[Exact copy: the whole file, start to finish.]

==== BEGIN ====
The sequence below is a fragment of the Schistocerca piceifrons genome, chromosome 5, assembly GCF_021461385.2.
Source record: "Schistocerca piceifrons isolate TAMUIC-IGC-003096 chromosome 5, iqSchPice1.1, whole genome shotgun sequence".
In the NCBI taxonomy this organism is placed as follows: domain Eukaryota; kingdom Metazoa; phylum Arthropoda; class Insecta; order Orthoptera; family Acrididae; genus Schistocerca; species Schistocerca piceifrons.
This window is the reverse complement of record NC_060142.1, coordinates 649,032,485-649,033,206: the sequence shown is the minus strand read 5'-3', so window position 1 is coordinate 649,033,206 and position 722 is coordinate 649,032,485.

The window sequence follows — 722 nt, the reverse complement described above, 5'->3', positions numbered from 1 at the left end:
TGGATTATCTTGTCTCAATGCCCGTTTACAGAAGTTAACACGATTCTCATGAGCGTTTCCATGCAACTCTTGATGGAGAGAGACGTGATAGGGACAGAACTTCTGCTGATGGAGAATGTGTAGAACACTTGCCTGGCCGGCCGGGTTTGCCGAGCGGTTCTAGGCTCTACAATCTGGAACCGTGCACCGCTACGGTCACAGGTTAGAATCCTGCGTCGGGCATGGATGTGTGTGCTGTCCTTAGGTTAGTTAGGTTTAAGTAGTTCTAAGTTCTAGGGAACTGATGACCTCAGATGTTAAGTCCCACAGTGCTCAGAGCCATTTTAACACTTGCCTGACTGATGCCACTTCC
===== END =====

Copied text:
The sequence below is a fragment of the Schistocerca piceifrons genome, chromosome 5, assembly GCF_021461385.2.
Source record: "Schistocerca piceifrons isolate TAMUIC-IGC-003096 chromosome 5, iqSchPice1.1, whole genome shotgun sequence".
In the NCBI taxonomy this organism is placed as follows: domain Eukaryota; kingdom Metazoa; phylum Arthropoda; class Insecta; order Orthoptera; family Acrididae; genus Schistocerca; species Schistocerca piceifrons.
This window is the reverse complement of record NC_060142.1, coordinates 649,032,485-649,033,206: the sequence shown is the minus strand read 5'-3', so window position 1 is coordinate 649,033,206 and position 722 is coordinate 649,032,485.

The window sequence follows — 722 nt, the reverse complement described above, 5'->3', positions numbered from 1 at the left end:
TGGATTATCTTGTCTCAATGCCCGTTTACAGAAGTTAACACGATTCTCATGAGCGTTTCCATGCAACTCTTGATGGAGAGAGACGTGATAGGGACAGAACTTCTGCTGATGGAGAATGTGTAGAACACTTGCCTGGCCGGCCGGGTTTGCCGAGCGGTTCTAGGCTCTACAATCTGGAACCGTGCACCGCTACGGTCACAGGTTAGAATCCTGCGTCGGGCATGGATGTGTGTGCTGTCCTTAGGTTAGTTAGGTTTAAGTAGTTCTAAGTTCTAGGGAACTGATGACCTCAGATGTTAAGTCCCACAGTGCTCAGAGCCATTTTAACACTTGCCTGACTGATGCCACTTCC